David Minkoff

The Search for the Perfect Protein: David Minkoff

David Minkoff

I learned so much from talking to our next guest about a topic that’s definitely relevant and important to everybody. We were talking about proteins. I know it sounds a little weird, but proteins are the basic building blocks of the human body.

Our next guest, Dr. David Minkoff says, most people are malnourished in amino acids which are required to form protein. And efficiency that can lead to diabetes, obesity, cancer and chronic diseases. It’s a serious problem for which Dr. David Minkoff offers a powerful solution in his book, The Search for the Perfect Protein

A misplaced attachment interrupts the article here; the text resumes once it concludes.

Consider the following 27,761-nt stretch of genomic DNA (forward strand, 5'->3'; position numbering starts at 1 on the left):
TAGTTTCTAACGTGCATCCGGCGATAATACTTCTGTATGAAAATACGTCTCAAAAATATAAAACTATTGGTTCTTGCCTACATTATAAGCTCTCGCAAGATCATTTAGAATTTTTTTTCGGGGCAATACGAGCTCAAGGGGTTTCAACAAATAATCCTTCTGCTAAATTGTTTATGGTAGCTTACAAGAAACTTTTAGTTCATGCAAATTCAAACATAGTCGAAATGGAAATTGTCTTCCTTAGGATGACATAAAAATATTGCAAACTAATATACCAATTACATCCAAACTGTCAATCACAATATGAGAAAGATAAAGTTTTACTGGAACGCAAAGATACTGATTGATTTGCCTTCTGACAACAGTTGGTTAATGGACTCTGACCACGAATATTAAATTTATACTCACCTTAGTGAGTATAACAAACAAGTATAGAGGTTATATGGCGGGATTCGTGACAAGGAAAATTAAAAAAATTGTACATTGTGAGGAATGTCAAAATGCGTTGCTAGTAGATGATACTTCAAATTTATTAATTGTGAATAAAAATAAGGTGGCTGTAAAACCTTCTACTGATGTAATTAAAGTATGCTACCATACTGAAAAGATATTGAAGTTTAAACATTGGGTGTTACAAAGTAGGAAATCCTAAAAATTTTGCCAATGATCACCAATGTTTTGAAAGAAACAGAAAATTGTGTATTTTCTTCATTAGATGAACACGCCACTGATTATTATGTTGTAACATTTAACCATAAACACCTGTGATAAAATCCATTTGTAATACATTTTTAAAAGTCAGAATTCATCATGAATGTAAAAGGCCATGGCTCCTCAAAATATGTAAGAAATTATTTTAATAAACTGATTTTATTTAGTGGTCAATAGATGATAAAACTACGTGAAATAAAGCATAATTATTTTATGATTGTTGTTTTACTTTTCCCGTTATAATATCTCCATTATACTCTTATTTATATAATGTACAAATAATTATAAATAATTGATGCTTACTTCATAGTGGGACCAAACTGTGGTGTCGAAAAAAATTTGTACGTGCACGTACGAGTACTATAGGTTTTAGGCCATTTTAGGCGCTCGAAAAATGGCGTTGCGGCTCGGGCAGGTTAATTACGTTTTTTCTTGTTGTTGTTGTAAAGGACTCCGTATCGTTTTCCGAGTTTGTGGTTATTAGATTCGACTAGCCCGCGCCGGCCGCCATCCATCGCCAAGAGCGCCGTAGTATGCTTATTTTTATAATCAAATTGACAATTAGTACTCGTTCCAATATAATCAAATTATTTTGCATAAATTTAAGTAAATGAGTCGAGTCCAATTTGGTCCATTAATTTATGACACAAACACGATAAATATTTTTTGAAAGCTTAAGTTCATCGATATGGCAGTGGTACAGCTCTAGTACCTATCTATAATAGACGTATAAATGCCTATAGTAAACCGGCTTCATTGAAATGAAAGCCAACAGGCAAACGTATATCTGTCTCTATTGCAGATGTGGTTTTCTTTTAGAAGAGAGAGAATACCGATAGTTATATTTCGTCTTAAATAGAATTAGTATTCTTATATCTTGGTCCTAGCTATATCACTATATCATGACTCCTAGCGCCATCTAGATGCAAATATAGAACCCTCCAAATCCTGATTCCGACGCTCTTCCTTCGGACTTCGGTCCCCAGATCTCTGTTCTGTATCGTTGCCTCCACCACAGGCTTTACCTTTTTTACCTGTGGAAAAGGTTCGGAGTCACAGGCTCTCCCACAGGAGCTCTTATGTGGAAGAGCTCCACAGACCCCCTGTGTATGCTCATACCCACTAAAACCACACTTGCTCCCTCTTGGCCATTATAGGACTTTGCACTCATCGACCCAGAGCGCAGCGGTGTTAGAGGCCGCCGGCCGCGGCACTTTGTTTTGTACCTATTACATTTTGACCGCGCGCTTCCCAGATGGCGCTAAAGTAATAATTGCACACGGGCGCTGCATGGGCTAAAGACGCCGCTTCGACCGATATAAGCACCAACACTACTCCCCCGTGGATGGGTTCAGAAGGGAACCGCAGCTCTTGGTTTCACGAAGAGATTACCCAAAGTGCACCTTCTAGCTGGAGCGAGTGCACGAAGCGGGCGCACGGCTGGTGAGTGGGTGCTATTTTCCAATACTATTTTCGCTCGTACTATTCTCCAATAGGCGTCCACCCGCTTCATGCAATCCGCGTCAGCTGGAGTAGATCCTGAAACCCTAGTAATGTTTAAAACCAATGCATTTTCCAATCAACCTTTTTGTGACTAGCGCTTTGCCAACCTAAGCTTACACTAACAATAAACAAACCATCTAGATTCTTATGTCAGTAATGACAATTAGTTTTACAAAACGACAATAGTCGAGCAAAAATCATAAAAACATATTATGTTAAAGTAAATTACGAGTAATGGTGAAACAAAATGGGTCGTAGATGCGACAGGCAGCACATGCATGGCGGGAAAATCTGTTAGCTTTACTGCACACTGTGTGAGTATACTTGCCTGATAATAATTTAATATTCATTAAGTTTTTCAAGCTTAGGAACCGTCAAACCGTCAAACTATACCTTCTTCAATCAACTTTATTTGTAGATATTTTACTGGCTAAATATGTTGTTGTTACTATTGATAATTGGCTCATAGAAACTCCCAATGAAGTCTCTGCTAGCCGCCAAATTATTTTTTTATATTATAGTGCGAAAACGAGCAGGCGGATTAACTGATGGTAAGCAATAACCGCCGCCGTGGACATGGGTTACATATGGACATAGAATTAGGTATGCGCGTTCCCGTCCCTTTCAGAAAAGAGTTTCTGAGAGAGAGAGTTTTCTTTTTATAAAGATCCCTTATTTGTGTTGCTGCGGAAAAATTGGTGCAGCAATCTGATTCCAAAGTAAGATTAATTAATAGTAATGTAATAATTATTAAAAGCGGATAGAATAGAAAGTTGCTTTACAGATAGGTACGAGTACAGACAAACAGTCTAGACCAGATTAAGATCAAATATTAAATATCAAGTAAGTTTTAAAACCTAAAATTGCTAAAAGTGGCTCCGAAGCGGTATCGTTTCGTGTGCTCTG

David Minkoff: Well, I’ve been working in this area intensively for 20 years. So, I see patients every day and I work with athletes and sick people. There was a common denominator that I found in that they were not getting enough essential amino acids in their body in order for their body to work correctly. Essential amino acids are critical in building lean body tissue, detoxification, in building bones, in building hormones, neurotransmitters.

As I was measuring these in people, I was seeing that virtually, all of them, while they thought they were eating a good diet or getting enough protein, that they weren’t really getting it. So, when I started to supplement these in people’s diets and I was the first patient so to speak because I experimented on myself.

My hobby is Iron Man triathlons, so I spend a fair amount of time every week exercising. I push my body hard, and some years ago, I got injured and I couldn’t get myself to heal. I found that by taking essential amino acids, it healed my body. Then sort of a light went on.

Maybe other people have the same problem.